The aptly-named Ragdoll is a relatively new cat breed, developed in the 1960s by Ann Baker. All cats of this breed are descended from a single, floppy feline named Josephine and her children. Before her death, Ann Baker made a number of bizarre claims about Josephine, including that she was a fusion of cat, human and alien DNA. There’s at least a little truth to it – Ragdolls are definitely out of this world.
We’ll start with the obvious: the Ragdoll is big. It is one of the biggest domestic cats there is, with the males weighing as much as 9kg! In fact, big describes pretty much everything about this breed. They have a big-boned body, chunky paws and large blue eyes. Big is beautiful, and this cat is no exception.
Even their coat is long and luxurious, and comes in a huge variety of colours and patterns. Your cat might be cream, lilac, blue, seal, chocolate or red. It might be pointed, mitted, high-mitted, bicolour or lynx patterned. If your head is spinning from all these possibilities, some cuddles with your nearest Ragdoll should help.
What’s in a name? If we’re talking about the Ragdoll, a lot. This cat has a unique tendency to go completely limp when picked up. Really, this breed flat-out knows how to relax. It’ll appreciate having a nice comfortable spot to lounge, and takes particularly well to scratching posts – without one it will rarely extend its claws.
This cat breed is incredibly calm and so tolerant that it was rumoured to be immune to pain (this is absolutely not true though, be kind to your kitty!). Because of this, the Ragdoll makes a great pet for apartments, and families with children and dogs. Be careful though, dogs may adopt your cat as one of their own, given its love of following you around, playing fetch, and receiving pats.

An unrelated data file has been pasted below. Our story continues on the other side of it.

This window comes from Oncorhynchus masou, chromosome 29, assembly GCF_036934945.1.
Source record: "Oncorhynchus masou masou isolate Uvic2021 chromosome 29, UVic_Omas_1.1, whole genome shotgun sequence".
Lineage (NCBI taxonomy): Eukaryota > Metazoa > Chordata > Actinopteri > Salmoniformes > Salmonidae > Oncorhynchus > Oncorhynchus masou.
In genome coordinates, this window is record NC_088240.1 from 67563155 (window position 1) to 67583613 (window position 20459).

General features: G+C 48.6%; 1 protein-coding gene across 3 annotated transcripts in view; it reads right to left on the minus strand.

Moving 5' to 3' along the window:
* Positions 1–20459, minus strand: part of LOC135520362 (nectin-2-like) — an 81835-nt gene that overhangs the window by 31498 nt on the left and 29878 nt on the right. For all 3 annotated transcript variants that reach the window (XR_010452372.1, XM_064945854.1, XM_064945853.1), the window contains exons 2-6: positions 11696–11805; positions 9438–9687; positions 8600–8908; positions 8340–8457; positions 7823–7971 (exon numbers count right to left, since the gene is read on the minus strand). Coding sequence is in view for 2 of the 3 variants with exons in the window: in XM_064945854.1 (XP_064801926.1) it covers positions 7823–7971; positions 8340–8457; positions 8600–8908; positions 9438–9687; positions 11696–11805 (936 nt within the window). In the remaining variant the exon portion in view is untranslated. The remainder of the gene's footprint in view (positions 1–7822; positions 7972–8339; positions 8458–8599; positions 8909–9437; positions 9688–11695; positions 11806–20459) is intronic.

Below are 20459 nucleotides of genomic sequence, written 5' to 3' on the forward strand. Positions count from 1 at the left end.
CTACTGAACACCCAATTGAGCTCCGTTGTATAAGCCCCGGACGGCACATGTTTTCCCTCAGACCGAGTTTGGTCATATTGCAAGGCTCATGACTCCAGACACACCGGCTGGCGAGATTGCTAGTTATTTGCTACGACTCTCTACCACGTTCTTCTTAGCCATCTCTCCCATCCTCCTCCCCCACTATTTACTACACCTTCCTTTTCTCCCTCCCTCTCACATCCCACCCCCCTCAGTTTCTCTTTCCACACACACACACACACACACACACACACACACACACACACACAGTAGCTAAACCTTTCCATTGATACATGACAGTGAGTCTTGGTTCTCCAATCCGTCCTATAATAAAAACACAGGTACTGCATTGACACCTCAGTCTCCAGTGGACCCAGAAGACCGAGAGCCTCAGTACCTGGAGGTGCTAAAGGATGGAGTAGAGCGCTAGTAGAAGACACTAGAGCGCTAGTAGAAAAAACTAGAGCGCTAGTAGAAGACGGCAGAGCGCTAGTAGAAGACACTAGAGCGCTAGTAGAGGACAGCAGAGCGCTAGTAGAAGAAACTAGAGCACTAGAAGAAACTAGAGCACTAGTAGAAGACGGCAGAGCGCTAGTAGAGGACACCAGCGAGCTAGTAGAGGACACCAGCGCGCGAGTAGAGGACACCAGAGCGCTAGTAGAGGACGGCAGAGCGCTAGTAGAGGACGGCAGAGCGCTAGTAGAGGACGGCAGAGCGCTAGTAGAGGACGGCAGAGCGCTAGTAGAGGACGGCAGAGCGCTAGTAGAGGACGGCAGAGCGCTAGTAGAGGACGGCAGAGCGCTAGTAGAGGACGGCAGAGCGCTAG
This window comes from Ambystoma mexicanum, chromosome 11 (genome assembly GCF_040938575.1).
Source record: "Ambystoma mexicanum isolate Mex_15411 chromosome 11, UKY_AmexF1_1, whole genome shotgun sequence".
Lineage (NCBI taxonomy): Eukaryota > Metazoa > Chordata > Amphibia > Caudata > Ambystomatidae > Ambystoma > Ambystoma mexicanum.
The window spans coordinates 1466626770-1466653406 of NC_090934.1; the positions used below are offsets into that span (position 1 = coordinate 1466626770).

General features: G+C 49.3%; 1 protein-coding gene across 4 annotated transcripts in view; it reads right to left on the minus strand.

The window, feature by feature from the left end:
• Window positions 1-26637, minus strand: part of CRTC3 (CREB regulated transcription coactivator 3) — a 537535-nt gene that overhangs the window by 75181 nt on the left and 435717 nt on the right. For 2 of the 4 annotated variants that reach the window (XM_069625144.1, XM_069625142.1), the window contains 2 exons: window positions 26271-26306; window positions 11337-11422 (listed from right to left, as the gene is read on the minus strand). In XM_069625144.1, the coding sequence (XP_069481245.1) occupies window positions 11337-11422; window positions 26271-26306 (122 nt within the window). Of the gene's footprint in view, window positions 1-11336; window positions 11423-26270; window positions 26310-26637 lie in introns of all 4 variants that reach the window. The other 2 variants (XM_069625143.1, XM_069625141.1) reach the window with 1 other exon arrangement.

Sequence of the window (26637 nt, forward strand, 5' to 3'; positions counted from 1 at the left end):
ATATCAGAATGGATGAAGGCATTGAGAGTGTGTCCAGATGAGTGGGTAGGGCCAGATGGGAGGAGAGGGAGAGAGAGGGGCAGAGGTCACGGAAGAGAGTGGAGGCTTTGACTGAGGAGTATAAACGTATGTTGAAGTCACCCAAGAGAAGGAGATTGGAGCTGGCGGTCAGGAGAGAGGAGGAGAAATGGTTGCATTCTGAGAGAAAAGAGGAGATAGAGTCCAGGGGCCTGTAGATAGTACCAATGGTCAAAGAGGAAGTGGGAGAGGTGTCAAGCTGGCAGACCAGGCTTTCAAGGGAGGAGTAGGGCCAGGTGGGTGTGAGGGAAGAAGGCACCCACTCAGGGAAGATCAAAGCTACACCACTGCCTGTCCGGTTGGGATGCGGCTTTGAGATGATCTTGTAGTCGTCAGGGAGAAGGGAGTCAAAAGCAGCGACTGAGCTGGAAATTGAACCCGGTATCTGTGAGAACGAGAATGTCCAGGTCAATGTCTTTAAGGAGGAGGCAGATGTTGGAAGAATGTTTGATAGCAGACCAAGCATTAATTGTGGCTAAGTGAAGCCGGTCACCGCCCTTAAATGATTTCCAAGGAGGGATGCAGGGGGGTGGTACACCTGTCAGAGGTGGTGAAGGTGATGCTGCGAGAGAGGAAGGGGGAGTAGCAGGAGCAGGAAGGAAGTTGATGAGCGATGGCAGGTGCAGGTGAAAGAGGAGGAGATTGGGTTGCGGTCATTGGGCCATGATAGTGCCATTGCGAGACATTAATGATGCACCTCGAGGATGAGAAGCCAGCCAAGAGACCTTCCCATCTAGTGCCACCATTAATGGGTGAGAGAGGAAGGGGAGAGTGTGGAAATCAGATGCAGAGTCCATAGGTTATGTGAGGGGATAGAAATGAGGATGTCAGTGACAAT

Did we mention the Ragdoll is big? It’s a big cat. And big cats need some special care:
- Support your cat’s hind legs when holding it – leaving them dangling can hurt its back
- Buy your cat a large litter box and bath – big cats need space to move
- Feed your cat appropriately – Ragdolls grow until the age of four, so give them food appropriate to their size. And don’t worry, a little fat on their belly is perfectly normal, and perfectly adorable too.
Comb your Ragdoll’s silky coat twice a week to prevent matting, as part of a general grooming routine. Both you and your cat will appreciate the bonding experience. Long haired breeds also need the occasional bath and occasional, erm, butt cleaning with some wet wipes.
Because of their size, this breed is more likely to suffer from hypertrophic cardiomyopathy, which can cause death in the first three years of life – however, this can be screened for in kittens, and you should ensure your breeder does so. Additionally, this cat is often affected by inbreeding and is at greater risk of illness: particularly urinary problems (such as bladder stones) and feline peritonitis. Their life expectancy is 10-12 years.
This breed is what’s known as semi-long-haired, and does not produce as many allergens as cats with a thick undercoat. However, if just the word ‘allergens’ had you sniffling, we recommend looking at another breed.
The Ragdolls cuddly appearance might have you leaning towards something like ‘Puff’ or ‘Snuggles’, but we think its lordly demeanour lends itself to more regal names. Here are our suggestions: